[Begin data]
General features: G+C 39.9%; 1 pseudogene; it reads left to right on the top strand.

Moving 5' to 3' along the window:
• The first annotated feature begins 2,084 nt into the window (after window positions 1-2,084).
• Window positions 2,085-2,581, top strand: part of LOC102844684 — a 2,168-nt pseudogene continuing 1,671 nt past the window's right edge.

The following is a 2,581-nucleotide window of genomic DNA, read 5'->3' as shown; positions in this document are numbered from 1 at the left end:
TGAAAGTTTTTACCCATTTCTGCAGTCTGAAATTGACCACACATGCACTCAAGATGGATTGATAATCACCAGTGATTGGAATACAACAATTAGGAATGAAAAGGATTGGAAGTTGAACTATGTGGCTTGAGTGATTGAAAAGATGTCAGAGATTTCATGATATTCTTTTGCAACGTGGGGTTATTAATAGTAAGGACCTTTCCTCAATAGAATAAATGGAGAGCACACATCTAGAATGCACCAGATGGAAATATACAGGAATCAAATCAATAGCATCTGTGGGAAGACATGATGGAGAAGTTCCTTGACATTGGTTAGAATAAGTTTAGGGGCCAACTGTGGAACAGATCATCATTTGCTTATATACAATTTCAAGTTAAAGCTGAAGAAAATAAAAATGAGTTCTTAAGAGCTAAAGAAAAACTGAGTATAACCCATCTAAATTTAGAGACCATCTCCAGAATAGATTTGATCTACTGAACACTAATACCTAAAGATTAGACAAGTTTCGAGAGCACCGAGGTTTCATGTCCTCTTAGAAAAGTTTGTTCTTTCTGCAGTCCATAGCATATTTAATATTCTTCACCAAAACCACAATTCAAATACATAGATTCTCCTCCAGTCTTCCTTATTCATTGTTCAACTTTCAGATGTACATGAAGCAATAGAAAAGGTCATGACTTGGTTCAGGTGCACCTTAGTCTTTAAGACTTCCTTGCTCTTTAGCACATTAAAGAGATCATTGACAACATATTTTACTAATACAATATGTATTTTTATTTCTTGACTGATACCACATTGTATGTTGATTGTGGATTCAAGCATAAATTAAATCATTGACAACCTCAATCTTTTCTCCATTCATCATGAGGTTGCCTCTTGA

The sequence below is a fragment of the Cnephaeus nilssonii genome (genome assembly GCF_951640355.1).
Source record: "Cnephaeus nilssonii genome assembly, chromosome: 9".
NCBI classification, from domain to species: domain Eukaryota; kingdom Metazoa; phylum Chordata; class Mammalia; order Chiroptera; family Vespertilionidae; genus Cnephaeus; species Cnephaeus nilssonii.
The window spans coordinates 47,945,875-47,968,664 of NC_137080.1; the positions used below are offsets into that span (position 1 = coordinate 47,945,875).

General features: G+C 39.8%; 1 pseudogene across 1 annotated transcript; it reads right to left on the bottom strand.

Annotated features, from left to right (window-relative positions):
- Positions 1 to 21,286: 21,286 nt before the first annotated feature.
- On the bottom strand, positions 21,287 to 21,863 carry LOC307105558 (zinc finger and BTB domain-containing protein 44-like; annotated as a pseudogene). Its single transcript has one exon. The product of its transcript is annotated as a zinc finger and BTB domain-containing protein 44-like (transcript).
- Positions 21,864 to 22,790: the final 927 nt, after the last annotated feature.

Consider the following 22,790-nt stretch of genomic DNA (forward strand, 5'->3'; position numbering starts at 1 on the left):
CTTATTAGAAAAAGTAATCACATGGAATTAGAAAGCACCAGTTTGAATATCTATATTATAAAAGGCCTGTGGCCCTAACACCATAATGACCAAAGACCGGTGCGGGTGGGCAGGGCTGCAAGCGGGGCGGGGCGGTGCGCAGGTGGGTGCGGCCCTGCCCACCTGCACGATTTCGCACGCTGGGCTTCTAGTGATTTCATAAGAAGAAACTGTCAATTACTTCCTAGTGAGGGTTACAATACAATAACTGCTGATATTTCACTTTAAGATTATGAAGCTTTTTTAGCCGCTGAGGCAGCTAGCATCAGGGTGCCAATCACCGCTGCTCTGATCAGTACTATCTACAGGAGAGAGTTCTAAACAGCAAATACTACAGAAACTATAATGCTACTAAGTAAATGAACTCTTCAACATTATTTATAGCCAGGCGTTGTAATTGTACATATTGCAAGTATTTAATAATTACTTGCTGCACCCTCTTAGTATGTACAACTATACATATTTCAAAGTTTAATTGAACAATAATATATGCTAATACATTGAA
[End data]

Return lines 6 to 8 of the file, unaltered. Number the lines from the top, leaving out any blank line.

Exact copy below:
TGAAAGTTTTTACCCATTTCTGCAGTCTGAAATTGACCACACATGCACTCAAGATGGATTGATAATCACCAGTGATTGGAATACAACAATTAGGAATGAAAAGGATTGGAAGTTGAACTATGTGGCTTGAGTGATTGAAAAGATGTCAGAGATTTCATGATATTCTTTTGCAACGTGGGGTTATTAATAGTAAGGACCTTTCCTCAATAGAATAAATGGAGAGCACACATCTAGAATGCACCAGATGGAAATATACAGGAATCAAATCAATAGCATCTGTGGGAAGACATGATGGAGAAGTTCCTTGACATTGGTTAGAATAAGTTTAGGGGCCAACTGTGGAACAGATCATCATTTGCTTATATACAATTTCAAGTTAAAGCTGAAGAAAATAAAAATGAGTTCTTAAGAGCTAAAGAAAAACTGAGTATAACCCATCTAAATTTAGAGACCATCTCCAGAATAGATTTGATCTACTGAACACTAATACCTAAAGATTAGACAAGTTTCGAGAGCACCGAGGTTTCATGTCCTCTTAGAAAAGTTTGTTCTTTCTGCAGTCCATAGCATATTTAATATTCTTCACCAAAACCACAATTCAAATACATAGATTCTCCTCCAGTCTTCCTTATTCATTGTTCAACTTTCAGATGTACATGAAGCAATAGAAAAGGTCATGACTTGGTTCAGGTGCACCTTAGTCTTTAAGACTTCCTTGCTCTTTAGCACATTAAAGAGATCATTGACAACATATTTTACTAATACAATATGTATTTTTATTTCTTGACTGATACCACATTGTATGTTGATTGTGGATTCAAGCATAAATTAAATCATTGACAACCTCAATCTTTTCTCCATTCATCATGAGGTTGCCTCTTGA

The sequence below is a fragment of the Cnephaeus nilssonii genome (genome assembly GCF_951640355.1).
Source record: "Cnephaeus nilssonii genome assembly, chromosome: 9".